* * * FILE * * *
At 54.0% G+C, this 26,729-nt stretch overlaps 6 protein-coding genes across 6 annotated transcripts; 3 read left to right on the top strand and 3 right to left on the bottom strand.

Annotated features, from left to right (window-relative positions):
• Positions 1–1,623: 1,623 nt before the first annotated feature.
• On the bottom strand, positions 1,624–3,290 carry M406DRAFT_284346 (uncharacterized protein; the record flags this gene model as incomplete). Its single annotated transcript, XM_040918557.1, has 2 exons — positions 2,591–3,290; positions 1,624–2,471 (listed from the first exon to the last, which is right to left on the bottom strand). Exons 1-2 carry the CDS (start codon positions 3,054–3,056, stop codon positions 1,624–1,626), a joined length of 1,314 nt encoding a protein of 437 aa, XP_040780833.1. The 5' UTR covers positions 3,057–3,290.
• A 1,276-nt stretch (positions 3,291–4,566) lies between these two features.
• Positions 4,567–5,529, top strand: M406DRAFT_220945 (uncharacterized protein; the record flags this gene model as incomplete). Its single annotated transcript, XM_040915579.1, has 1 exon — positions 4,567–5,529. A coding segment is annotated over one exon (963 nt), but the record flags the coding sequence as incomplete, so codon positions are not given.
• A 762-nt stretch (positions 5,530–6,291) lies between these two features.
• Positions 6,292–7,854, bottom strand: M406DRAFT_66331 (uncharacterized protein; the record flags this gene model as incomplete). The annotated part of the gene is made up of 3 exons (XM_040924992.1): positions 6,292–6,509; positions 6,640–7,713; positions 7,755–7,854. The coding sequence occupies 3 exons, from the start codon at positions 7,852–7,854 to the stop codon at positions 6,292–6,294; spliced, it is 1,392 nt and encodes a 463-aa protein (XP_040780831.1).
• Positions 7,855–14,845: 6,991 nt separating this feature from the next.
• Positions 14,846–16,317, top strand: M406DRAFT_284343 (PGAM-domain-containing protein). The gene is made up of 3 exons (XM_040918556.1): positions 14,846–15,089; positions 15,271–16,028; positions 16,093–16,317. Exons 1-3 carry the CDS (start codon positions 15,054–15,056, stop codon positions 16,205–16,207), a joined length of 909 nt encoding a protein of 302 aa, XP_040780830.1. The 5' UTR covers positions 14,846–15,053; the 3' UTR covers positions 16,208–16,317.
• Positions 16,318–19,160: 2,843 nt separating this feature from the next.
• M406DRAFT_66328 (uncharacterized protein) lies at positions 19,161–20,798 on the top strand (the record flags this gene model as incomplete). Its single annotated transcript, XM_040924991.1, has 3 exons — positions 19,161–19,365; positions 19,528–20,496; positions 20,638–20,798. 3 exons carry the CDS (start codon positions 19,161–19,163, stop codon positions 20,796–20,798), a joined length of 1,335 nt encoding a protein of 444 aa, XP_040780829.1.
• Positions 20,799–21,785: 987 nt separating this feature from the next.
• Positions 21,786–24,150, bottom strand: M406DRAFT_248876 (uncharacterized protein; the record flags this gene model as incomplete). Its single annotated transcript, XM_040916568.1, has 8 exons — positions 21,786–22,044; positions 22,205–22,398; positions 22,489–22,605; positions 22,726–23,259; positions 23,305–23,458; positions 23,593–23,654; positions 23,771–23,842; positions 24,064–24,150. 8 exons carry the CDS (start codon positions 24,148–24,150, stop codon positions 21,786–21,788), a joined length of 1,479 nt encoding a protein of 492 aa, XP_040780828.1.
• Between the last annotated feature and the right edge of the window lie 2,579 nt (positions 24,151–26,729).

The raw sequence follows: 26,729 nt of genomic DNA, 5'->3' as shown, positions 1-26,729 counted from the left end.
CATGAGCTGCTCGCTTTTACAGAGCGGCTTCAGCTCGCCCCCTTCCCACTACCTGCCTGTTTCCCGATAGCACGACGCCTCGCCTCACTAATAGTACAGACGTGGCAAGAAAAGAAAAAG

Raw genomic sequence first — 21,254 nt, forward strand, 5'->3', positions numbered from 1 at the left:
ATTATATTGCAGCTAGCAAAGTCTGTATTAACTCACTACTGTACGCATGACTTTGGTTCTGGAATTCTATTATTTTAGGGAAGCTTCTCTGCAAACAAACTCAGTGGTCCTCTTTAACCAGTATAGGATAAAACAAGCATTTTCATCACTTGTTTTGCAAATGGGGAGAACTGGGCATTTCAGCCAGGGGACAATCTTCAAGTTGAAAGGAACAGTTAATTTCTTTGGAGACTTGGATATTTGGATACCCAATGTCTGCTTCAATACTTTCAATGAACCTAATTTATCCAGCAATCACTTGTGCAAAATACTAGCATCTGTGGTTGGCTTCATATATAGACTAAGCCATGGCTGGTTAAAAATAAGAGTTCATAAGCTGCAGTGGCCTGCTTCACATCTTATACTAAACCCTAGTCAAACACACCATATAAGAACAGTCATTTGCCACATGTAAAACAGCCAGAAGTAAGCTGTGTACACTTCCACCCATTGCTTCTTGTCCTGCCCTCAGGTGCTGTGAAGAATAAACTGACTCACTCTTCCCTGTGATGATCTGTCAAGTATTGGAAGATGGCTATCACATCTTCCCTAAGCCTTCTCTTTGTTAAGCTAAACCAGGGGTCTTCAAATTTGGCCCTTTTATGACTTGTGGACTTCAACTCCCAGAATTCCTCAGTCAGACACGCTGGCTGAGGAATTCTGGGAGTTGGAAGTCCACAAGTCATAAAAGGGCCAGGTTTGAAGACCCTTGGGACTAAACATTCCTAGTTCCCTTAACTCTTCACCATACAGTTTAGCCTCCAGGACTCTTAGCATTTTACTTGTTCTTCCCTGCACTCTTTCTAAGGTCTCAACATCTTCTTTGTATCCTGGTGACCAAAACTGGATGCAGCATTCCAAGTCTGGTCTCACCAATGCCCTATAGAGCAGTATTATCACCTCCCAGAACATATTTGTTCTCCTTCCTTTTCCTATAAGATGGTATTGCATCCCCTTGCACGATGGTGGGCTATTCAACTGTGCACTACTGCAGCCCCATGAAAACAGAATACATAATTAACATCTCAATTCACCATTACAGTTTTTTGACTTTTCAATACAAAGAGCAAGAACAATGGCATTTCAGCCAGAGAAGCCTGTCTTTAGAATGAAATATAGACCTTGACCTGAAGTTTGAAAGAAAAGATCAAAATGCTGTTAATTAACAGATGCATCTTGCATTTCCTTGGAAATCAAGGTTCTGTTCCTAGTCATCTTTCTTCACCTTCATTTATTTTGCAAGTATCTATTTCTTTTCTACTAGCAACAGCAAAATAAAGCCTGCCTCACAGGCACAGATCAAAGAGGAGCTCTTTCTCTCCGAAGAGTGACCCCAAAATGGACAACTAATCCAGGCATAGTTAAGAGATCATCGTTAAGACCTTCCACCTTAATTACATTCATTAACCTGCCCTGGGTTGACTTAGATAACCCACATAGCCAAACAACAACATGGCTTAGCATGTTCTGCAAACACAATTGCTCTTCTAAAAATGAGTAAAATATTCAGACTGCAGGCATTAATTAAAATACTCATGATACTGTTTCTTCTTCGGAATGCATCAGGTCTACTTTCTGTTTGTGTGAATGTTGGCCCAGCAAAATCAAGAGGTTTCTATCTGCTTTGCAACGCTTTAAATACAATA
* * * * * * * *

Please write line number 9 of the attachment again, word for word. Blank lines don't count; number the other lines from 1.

• Positions 7,855–14,845: 6,991 nt separating this feature from the next.